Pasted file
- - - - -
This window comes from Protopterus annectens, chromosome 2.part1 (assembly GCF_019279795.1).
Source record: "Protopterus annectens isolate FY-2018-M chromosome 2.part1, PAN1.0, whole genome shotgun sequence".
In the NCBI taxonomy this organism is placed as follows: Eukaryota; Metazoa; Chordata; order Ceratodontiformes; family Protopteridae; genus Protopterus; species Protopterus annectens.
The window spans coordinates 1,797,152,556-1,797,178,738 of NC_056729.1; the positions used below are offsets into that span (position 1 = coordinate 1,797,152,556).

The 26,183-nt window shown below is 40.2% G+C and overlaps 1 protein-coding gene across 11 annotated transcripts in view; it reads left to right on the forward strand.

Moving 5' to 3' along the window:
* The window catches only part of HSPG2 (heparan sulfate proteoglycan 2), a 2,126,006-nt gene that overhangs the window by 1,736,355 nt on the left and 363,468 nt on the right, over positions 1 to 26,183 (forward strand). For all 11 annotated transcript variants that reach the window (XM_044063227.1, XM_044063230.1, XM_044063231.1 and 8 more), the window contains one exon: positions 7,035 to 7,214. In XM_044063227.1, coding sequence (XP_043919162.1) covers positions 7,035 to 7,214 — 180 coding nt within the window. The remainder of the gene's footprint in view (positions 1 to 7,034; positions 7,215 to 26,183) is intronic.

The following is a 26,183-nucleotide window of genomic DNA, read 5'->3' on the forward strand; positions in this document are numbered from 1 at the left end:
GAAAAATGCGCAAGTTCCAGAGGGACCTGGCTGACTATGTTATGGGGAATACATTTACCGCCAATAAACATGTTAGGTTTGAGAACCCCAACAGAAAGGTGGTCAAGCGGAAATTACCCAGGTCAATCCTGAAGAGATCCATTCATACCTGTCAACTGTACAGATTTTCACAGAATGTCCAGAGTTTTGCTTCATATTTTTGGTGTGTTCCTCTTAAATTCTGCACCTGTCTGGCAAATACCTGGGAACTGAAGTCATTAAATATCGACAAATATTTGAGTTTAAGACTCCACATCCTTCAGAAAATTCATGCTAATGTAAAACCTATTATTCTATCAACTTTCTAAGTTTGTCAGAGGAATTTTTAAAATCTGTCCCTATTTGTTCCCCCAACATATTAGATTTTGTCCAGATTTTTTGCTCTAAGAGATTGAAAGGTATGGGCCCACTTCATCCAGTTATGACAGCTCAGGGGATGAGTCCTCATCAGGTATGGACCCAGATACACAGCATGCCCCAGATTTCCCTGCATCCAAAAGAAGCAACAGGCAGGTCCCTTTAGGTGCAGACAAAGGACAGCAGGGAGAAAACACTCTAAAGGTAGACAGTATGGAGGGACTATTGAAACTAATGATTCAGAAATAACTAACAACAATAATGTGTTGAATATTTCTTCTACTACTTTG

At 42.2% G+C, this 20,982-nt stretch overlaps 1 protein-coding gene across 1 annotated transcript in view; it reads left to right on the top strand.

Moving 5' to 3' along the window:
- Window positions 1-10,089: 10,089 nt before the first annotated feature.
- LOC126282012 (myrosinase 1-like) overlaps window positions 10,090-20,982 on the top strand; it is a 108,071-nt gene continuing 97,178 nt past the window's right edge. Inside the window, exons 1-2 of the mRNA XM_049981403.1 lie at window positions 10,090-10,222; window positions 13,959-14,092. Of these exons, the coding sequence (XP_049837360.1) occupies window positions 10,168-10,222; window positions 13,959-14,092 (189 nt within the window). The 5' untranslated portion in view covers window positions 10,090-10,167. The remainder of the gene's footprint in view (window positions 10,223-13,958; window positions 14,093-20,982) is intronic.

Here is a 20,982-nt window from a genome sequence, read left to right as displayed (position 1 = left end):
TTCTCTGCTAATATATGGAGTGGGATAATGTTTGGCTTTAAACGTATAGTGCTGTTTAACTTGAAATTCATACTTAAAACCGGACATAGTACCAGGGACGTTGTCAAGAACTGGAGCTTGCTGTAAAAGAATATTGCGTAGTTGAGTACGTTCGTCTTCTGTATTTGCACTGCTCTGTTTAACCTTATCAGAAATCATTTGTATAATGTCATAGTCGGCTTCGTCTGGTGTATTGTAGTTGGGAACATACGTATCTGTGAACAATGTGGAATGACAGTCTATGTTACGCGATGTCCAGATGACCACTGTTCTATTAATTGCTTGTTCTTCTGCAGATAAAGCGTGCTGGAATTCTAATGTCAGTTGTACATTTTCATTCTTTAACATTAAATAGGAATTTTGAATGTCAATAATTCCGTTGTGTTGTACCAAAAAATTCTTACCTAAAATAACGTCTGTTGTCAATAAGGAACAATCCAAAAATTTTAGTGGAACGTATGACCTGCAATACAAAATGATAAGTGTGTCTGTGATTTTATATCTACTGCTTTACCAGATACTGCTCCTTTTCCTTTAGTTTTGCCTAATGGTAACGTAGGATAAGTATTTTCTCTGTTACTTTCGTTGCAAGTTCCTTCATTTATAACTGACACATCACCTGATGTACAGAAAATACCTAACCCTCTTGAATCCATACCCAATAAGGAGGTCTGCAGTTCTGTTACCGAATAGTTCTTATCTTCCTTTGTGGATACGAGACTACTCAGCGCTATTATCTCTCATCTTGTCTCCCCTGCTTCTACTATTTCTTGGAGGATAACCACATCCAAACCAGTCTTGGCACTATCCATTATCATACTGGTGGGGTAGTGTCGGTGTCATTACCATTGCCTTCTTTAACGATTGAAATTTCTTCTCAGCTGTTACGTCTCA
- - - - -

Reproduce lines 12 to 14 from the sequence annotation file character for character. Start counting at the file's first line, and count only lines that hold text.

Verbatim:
- Window positions 1-10,089: 10,089 nt before the first annotated feature.
- LOC126282012 (myrosinase 1-like) overlaps window positions 10,090-20,982 on the top strand; it is a 108,071-nt gene continuing 97,178 nt past the window's right edge. Inside the window, exons 1-2 of the mRNA XM_049981403.1 lie at window positions 10,090-10,222; window positions 13,959-14,092. Of these exons, the coding sequence (XP_049837360.1) occupies window positions 10,168-10,222; window positions 13,959-14,092 (189 nt within the window). The 5' untranslated portion in view covers window positions 10,090-10,167. The remainder of the gene's footprint in view (window positions 10,223-13,958; window positions 14,093-20,982) is intronic.

Here is a 20,982-nt window from a genome sequence, read left to right as displayed (position 1 = left end):